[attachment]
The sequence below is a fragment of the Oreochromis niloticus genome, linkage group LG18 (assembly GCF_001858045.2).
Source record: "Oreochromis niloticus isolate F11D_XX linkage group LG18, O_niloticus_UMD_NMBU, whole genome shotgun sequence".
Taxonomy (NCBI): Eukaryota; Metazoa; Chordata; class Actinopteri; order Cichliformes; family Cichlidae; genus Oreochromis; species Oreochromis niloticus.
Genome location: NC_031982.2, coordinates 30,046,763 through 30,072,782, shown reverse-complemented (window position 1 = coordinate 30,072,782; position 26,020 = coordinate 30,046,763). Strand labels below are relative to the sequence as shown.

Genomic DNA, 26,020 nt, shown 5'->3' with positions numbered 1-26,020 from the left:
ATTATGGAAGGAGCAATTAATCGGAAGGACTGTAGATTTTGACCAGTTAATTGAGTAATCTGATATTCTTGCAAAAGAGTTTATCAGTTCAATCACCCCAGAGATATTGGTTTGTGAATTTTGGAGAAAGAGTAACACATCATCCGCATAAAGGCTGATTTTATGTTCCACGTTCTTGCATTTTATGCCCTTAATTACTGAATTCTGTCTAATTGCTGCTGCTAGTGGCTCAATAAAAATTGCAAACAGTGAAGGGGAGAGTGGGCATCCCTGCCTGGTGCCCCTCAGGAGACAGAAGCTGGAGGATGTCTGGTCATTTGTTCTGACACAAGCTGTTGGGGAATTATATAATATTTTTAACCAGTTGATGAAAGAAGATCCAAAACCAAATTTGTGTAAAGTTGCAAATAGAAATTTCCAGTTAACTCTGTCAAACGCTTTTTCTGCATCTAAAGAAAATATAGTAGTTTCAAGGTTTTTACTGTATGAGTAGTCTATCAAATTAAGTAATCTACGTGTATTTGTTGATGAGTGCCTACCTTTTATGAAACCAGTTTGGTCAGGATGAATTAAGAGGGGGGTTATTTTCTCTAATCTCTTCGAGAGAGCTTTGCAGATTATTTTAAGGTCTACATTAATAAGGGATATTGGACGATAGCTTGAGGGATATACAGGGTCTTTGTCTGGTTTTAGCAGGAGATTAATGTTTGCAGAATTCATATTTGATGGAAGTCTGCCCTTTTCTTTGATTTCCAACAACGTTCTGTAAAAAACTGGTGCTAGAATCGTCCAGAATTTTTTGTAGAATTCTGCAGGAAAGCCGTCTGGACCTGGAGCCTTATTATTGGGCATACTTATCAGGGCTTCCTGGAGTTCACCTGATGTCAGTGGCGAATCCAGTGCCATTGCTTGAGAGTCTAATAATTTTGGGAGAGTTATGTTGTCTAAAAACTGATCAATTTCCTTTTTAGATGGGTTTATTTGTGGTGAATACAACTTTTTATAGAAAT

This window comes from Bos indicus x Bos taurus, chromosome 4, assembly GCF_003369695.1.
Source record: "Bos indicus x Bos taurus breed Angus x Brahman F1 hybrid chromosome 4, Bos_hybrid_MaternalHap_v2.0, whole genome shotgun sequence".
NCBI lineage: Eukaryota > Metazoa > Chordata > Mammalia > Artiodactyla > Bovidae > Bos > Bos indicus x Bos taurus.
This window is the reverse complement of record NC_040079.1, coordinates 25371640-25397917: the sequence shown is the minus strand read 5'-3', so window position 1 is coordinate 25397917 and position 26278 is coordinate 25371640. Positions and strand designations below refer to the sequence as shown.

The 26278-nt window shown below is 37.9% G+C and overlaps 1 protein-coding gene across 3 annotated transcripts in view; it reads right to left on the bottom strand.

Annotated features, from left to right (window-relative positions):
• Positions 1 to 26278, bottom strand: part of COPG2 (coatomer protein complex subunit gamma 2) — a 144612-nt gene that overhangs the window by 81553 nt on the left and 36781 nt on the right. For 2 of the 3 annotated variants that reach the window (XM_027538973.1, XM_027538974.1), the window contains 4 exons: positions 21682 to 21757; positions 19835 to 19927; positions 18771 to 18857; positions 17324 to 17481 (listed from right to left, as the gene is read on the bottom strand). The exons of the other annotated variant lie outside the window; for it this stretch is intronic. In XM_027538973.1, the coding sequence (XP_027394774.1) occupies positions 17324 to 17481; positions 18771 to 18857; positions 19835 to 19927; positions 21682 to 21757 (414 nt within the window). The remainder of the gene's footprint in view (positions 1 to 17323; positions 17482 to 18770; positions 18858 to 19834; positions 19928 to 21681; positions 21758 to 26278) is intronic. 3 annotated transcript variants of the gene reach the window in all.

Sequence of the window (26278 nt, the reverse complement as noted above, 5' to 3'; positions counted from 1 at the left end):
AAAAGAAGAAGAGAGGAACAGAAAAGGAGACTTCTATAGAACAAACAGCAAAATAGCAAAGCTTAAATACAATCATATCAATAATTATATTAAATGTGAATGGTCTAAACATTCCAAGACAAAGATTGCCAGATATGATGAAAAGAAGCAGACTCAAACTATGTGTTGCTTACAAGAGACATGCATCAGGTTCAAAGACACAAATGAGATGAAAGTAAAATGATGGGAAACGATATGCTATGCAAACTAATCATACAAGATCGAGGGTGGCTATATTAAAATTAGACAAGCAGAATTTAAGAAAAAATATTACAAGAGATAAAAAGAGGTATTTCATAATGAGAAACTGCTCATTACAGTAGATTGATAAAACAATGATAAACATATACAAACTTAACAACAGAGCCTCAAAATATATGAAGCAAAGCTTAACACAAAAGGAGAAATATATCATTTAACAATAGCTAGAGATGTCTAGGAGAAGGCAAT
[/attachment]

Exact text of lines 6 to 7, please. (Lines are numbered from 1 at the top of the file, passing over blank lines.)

ATTATGGAAGGAGCAATTAATCGGAAGGACTGTAGATTTTGACCAGTTAATTGAGTAATCTGATATTCTTGCAAAAGAGTTTATCAGTTCAATCACCCCAGAGATATTGGTTTGTGAATTTTGGAGAAAGAGTAACACATCATCCGCATAAAGGCTGATTTTATGTTCCACGTTCTTGCATTTTATGCCCTTAATTACTGAATTCTGTCTAATTGCTGCTGCTAGTGGCTCAATAAAAATTGCAAACAGTGAAGGGGAGAGTGGGCATCCCTGCCTGGTGCCCCTCAGGAGACAGAAGCTGGAGGATGTCTGGTCATTTGTTCTGACACAAGCTGTTGGGGAATTATATAATATTTTTAACCAGTTGATGAAAGAAGATCCAAAACCAAATTTGTGTAAAGTTGCAAATAGAAATTTCCAGTTAACTCTGTCAAACGCTTTTTCTGCATCTAAAGAAAATATAGTAGTTTCAAGGTTTTTACTGTATGAGTAGTCTATCAAATTAAGTAATCTACGTGTATTTGTTGATGAGTGCCTACCTTTTATGAAACCAGTTTGGTCAGGATGAATTAAGAGGGGGGTTATTTTCTCTAATCTCTTCGAGAGAGCTTTGCAGATTATTTTAAGGTCTACATTAATAAGGGATATTGGACGATAGCTTGAGGGATATACAGGGTCTTTGTCTGGTTTTAGCAGGAGATTAATGTTTGCAGAATTCATATTTGATGGAAGTCTGCCCTTTTCTTTGATTTCCAACAACGTTCTGTAAAAAACTGGTGCTAGAATCGTCCAGAATTTTTTGTAGAATTCTGCAGGAAAGCCGTCTGGACCTGGAGCCTTATTATTGGGCATACTTATCAGGGCTTCCTGGAGTTCACCTGATGTCAGTGGCGAATCCAGTGCCATTGCTTGAGAGTCTAATAATTTTGGGAGAGTTATGTTGTCTAAAAACTGATCAATTTCCTTTTTAGATGGGTTTATTTGTGGTGAATACAACTTTTTATAGAAAT

This window comes from Bos indicus x Bos taurus, chromosome 4, assembly GCF_003369695.1.